The lung collapses because the pressure in the pleural cavity was less than the intrapulmonary pressure; air flows from the lungs, causing it to collapse
4.) What effect on the collapsed lung in the left side of the glass bell jar did you observe when you closed the valve? How well did the results compare with your prediction?
It caused the lung to collapse because the pressure in the pleural cavity is less than the intrapulmonary pressure. Air flows from the lungs causing the collapse of the lung.
5.) What emergency medical condition does opening the left valve simulate?
A collapsed lung (pneumothorax) is a buildup of air in the space between the lung and the chest wall (pleural space). As the amount of air in this space increases, the pressure against the lung causes the lung to collapse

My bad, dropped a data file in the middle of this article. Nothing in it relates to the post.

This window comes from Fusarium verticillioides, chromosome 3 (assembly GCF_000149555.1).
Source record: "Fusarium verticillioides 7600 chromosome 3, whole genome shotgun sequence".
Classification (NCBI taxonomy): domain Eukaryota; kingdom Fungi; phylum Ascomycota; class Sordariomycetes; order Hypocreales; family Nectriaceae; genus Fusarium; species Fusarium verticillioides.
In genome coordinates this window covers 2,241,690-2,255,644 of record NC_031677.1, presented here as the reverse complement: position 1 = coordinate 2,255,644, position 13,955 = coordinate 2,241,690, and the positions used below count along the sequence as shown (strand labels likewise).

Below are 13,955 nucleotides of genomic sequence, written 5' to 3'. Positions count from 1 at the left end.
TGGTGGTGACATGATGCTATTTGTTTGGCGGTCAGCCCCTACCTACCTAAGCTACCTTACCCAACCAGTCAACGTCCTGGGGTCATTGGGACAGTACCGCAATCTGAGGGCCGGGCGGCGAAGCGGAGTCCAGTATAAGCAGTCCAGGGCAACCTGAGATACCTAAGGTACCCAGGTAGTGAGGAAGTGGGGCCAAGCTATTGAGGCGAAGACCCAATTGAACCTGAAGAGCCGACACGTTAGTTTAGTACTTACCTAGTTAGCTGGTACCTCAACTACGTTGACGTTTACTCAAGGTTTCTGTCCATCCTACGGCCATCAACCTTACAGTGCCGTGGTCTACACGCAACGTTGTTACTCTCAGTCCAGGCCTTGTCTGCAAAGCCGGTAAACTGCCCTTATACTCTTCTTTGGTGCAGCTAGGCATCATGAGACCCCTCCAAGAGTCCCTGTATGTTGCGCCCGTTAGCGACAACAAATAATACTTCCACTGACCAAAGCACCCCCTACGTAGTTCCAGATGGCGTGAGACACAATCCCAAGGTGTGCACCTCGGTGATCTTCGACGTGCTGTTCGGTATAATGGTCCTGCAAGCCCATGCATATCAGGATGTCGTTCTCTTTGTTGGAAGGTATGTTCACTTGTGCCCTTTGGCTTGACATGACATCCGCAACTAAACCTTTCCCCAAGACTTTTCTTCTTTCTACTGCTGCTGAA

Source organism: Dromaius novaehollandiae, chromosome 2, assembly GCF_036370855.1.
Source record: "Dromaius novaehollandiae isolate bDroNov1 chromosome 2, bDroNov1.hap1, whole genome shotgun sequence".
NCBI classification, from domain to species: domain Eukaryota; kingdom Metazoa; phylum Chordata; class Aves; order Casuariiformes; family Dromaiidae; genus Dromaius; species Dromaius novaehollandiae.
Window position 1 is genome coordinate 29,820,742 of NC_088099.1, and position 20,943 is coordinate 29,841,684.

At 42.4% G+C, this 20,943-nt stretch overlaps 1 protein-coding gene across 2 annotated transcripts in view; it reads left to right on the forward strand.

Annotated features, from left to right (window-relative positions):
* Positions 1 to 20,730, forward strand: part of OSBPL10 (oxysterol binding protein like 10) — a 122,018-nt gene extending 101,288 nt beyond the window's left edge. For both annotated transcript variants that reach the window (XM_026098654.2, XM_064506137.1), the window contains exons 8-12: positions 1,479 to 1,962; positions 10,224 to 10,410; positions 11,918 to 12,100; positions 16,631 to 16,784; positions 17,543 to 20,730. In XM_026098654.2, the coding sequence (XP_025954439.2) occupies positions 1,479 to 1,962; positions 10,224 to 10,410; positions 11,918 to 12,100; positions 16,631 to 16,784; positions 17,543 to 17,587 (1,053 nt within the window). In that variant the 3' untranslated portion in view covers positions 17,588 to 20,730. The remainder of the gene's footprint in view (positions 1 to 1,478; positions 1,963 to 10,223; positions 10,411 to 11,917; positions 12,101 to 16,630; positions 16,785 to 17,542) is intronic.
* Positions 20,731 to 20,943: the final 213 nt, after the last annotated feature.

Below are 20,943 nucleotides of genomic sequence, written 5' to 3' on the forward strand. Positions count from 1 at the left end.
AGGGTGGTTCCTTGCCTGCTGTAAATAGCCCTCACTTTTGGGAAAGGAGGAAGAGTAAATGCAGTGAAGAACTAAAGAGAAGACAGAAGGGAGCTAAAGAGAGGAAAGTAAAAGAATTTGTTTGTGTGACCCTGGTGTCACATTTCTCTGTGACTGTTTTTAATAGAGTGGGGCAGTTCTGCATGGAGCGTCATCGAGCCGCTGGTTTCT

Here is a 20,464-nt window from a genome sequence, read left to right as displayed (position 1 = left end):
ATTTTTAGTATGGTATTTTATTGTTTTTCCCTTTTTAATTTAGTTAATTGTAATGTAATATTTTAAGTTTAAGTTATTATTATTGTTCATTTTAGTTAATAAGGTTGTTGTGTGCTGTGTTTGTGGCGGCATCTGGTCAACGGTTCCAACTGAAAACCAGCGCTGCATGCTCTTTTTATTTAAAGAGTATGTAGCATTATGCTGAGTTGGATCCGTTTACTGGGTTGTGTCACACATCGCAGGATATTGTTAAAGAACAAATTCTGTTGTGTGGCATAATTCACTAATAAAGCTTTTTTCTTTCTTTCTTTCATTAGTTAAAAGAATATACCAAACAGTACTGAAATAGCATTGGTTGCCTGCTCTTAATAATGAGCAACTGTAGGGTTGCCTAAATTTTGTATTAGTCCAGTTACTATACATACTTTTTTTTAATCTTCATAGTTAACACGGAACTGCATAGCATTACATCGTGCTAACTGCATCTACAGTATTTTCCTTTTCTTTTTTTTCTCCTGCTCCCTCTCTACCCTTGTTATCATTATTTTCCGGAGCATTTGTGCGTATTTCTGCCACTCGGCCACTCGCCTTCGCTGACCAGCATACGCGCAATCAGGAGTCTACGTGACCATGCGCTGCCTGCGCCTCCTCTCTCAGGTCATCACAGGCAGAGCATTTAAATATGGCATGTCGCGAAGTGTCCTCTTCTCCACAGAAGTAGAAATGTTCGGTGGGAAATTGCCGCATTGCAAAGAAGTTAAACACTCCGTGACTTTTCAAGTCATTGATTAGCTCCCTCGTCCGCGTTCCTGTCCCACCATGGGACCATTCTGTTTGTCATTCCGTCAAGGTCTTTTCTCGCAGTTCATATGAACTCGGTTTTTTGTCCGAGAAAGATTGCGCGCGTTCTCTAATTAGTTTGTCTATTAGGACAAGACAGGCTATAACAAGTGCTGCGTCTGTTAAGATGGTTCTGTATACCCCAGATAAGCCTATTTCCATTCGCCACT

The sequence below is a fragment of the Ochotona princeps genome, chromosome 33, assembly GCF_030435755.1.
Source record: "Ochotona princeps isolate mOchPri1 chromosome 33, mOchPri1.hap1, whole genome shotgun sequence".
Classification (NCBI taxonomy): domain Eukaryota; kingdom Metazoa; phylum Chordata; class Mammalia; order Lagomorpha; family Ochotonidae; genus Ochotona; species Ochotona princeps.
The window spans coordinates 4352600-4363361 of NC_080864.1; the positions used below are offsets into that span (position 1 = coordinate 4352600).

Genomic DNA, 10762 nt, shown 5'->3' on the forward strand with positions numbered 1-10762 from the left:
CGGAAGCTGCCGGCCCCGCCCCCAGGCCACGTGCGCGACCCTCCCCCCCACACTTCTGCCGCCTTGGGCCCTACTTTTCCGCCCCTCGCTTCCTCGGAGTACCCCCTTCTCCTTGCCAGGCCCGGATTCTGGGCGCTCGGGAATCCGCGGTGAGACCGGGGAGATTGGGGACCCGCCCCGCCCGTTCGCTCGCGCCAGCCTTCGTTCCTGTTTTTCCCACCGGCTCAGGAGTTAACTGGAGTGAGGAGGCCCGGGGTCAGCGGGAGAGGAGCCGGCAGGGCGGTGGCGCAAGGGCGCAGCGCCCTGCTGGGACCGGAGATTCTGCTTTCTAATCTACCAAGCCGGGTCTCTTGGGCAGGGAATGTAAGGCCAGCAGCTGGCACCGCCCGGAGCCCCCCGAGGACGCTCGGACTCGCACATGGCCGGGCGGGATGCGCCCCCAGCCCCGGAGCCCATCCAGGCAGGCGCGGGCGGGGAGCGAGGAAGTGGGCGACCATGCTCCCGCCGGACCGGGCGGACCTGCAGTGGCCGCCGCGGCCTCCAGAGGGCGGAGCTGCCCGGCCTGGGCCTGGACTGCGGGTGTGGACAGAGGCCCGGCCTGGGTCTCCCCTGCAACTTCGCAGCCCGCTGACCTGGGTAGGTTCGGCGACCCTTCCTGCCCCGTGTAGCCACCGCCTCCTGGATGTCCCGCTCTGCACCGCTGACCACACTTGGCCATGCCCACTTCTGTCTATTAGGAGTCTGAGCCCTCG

6.) In the last part of the activity, you clicked the Reset button to draw the air out of the intrapleural space and return the lung to its normal resting condition. What emergency procedure would be used to achieve this result if these were the lungs in a living person?
A chest by insertion of tube to draw air out of pleural cavity and restore the pressure gradient
7.) What do you think would happen when the valve is opened if the two lungs were in a single large cavity rather than separate cavities?
If both lung were in a single large cavity rather than separate cavity when valve was open the entire lung will collapse and there will be no extra lung to breath with and death would occur much sooner.
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Topic: Respiratory System Mechanics